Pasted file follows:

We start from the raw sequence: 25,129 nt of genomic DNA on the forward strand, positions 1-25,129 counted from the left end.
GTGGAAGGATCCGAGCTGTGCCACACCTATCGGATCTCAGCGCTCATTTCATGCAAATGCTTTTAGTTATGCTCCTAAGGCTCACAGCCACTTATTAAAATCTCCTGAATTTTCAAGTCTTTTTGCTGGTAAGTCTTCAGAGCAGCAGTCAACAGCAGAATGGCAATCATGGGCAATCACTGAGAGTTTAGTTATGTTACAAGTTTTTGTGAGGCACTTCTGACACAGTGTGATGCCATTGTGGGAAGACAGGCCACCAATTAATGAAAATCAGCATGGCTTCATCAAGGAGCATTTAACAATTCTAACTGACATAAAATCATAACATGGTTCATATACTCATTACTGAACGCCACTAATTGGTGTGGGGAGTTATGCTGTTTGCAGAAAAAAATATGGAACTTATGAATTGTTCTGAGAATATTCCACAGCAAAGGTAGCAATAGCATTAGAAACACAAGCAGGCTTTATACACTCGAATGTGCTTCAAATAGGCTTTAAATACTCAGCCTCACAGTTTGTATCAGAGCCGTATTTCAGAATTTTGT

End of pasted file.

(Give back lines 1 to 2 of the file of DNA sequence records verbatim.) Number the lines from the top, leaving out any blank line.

We start from the raw sequence: 25,129 nt of genomic DNA on the forward strand, positions 1-25,129 counted from the left end.
GTGGAAGGATCCGAGCTGTGCCACACCTATCGGATCTCAGCGCTCATTTCATGCAAATGCTTTTAGTTATGCTCCTAAGGCTCACAGCCACTTATTAAAATCTCCTGAATTTTCAAGTCTTTTTGCTGGTAAGTCTTCAGAGCAGCAGTCAACAGCAGAATGGCAATCATGGGCAATCACTGAGAGTTTAGTTATGTTACAAGTTTTTGTGAGGCACTTCTGACACAGTGTGATGCCATTGTGGGAAGACAGGCCACCAATTAATGAAAATCAGCATGGCTTCATCAAGGAGCATTTAACAATTCTAACTGACATAAAATCATAACATGGTTCATATACTCATTACTGAACGCCACTAATTGGTGTGGGGAGTTATGCTGTTTGCAGAAAAAAATATGGAACTTATGAATTGTTCTGAGAATATTCCACAGCAAAGGTAGCAATAGCATTAGAAACACAAGCAGGCTTTATACACTCGAATGTGCTTCAAATAGGCTTTAAATACTCAGCCTCACAGTTTGTATCAGAGCCGTATTTCAGAATTTTGT